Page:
By Bob Allen
A petition to overturn a new anti-discrimination ordinance in Plano, Texas, has been ruled invalid because groups including a Southern Baptist megachurch collecting signatures did not follow proper procedure to have the measure placed on a ballot.
A Feb. 20 press release said the city secretary “was unable to certify the petition because it failed to meet state and local requirements for validation.” Officials said the petition used false information by claiming the Equal Rights Ordinance regulates bathrooms and did not meet filing requirements that a copy of the ordinance to be repealed or changed be attached and the petition form include a space for the signer to indicate the county in which he or she is registered to vote.
The petition opposed changes adopted in December by the city council adding sexual orientation, genetic information and gender identity as protected from discrimination in matters of public accommodations, employment, housing transactions and city contracting. Religious organizations are exempt, and the ordinance includes due process for religious-liberty claims under laws including the Texas Religious Freedom Restoration Act.
A group calling itself Plano Citizens United claimed the Dallas suburb “now criminalizes Christians’, Jews’, Muslims’ and others’ beliefs about men and women” and that the new ordinance “may force businesses to allow men into women’s restrooms and vice versa.”
The coalition said it secured nearly 8,000 signatures on the petition asking the city council either to rescind the policy or submit it to citizens for a vote, far more than the 3,822 equaling 20 percent of the number of votes cast in the last city election.
City officials advised organizers there were problems with the petition three weeks prior to a Jan. 20 deadline for delivery to the Plano city secretary, according to the press release, but despite that good-faith effort not a single page of submitted petitions was valid.
The petition drive got underway with an “Emergency Plano Pastor Briefing” Dec. 17 at Prestonwood Baptist Church, a 37,000-member multi-site congregation with a main campus in Plano.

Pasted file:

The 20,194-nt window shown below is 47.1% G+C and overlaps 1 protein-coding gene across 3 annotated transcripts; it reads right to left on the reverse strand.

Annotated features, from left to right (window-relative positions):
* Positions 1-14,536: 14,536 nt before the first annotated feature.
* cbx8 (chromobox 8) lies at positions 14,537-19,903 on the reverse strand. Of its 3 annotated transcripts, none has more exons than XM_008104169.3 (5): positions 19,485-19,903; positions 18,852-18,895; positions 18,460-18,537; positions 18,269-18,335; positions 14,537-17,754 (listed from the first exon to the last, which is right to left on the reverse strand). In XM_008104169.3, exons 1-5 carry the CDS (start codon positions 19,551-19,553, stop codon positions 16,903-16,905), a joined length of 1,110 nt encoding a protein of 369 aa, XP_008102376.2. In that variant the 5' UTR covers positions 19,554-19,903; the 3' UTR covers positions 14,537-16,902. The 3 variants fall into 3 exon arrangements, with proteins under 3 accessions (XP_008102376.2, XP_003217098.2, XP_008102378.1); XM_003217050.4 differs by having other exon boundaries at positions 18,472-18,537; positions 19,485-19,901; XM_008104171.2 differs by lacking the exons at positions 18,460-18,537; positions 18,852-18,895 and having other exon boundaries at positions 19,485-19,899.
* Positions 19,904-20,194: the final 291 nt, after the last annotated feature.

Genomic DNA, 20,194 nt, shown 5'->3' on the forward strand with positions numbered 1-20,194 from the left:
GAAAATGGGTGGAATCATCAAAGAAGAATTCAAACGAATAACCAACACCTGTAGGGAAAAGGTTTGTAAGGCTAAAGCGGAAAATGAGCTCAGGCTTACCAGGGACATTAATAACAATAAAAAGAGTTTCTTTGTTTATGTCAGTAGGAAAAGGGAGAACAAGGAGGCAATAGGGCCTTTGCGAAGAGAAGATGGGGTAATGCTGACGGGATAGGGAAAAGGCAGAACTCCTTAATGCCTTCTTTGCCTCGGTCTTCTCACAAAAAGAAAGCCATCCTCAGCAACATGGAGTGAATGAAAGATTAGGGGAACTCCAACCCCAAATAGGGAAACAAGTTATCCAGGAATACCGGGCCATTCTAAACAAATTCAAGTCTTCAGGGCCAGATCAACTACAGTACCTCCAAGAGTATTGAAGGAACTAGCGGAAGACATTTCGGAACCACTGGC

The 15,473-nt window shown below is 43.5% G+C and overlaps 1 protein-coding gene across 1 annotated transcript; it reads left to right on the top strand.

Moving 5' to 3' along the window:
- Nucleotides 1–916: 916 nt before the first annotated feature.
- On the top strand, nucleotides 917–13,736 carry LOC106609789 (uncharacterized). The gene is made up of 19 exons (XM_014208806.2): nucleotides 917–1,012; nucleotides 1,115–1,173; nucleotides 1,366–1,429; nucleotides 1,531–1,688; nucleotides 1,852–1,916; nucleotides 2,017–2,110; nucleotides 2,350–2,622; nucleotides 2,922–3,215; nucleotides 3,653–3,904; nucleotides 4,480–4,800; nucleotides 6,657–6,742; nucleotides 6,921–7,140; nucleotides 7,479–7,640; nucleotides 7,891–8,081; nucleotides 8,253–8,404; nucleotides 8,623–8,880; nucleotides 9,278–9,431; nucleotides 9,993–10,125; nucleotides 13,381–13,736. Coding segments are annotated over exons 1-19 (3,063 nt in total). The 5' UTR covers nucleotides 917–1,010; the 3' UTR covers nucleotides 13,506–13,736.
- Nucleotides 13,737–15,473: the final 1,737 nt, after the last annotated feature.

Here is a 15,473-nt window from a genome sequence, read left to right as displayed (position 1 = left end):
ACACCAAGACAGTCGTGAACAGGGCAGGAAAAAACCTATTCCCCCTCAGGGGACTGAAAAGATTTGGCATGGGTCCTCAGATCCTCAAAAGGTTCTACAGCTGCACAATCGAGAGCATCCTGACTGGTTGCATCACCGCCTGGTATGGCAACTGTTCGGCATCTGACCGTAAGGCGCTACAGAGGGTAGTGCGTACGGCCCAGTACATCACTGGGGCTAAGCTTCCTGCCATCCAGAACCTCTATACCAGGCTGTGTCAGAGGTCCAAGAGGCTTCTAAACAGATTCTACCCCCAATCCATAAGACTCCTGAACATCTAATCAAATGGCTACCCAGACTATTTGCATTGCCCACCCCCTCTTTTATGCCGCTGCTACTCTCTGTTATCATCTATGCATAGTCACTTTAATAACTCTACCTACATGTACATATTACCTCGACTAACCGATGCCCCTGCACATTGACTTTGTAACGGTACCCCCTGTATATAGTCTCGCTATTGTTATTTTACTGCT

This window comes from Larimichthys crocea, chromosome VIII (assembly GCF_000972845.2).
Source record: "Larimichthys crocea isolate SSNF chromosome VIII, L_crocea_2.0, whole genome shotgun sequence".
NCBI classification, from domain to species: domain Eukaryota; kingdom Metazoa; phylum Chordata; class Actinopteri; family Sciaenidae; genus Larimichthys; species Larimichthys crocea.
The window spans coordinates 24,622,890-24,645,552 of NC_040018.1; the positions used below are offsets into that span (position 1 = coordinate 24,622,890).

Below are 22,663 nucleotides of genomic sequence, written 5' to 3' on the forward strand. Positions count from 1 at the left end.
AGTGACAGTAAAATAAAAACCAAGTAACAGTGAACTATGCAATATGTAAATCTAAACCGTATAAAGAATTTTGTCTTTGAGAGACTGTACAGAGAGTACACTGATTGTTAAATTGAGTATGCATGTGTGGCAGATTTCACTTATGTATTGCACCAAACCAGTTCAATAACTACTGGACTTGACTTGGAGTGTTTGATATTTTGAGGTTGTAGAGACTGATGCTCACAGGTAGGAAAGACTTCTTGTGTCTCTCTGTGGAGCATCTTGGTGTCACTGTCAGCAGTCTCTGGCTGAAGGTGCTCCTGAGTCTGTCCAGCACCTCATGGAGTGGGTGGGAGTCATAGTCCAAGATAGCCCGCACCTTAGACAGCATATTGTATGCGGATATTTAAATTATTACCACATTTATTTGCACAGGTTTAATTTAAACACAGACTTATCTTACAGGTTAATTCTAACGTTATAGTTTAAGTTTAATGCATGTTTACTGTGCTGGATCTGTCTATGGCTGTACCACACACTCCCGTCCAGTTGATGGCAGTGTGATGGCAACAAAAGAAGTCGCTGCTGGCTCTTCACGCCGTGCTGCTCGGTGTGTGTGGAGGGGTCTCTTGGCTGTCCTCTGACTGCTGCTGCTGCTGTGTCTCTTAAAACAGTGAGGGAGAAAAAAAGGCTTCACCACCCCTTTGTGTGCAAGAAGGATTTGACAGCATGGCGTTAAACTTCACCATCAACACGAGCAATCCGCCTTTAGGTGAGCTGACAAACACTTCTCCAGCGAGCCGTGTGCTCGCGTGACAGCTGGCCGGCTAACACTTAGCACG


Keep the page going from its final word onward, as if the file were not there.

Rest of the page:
Prestonwood Pastor Jack Graham, former president of the Southern Baptist Convention, opened the meeting voicing full support of the petition effort. The church served as one of several places where petitions were available and was the primary collection center when all the petitions were collected before delivery to city hall.
The petition drive was inspired by an earlier campaign in Houston seeking repeal of an ordinance signed in May by openly lesbian Mayor Annise Parker extending equal-rights protections to gay and transgender citizens. That effort fell short, when officials determined barely half of 30,000 signatures on the petition were valid.
A lawsuit challenging that ruling sparked national controversy when the mayor subpoenaed the sermons of five pastors who had opposed the ordinance. After outcry from the Religious Right and agreement by liberals including Americans United for Separation of Church and State that the subpoenas went too far, the city withdrew the court order.
A jury hearing the case delivered a mixed verdict Feb. 13, leaving it up to a judge to decide if opponents to the ordinance reached a threshold of 17,269 valid signatures needed for a voter referendum for repeal.
Voters in Fayetteville, Ark., successfully repealed a similar ordinance in a referendum supported by religious leaders representing groups including the Arkansas Baptist State Convention and SBC President Ronnie Floyd’s Cross Church of Northwest Arkansas.
The Arkansas legislature responded with a bill making it illegal for municipalities to adopt local ordinances banning discrimination against gays that became law Feb. 23 when the 10-day deadline passed for Gov. Asa Hutchison to either sign or veto the measure.
Baptists in North Carolina are currently monitoring a pending non-discrimination ordinance in Charlotte derisively labeled the “bathroom bill” by those claiming it would allow sexual predators access to female restrooms by pretending to be transgender.
Last June the Southern Baptist Convention passed a resolution resisting attempts to “normalize the transgender experience” by allowing access to public restrooms and locker rooms based on self-perception of gender instead of biological sex. The statement also opposed efforts to alter “bodily identity” through use of cross-hormone therapy and gender-reassignment surgery.
This week the Baptist General Convention of Texas executive board passed a resolution on transgender issues asserting “in the Bible, gender is based on biological attributes and is seen as a gift from God and immutable.” Officials said the resolution came at the request of presidents of BGCT-affiliated universities concerned about federal regulations requiring accommodation for transgender students.
The Association of Certified Biblical Counselors, meeting this fall on the campus of Southern Baptist Theological Seminary in Louisville, Ky., recently announced a pre-conference session on “transgender confusion” co-sponsored with the Council on Biblical Manhood and Womanhood.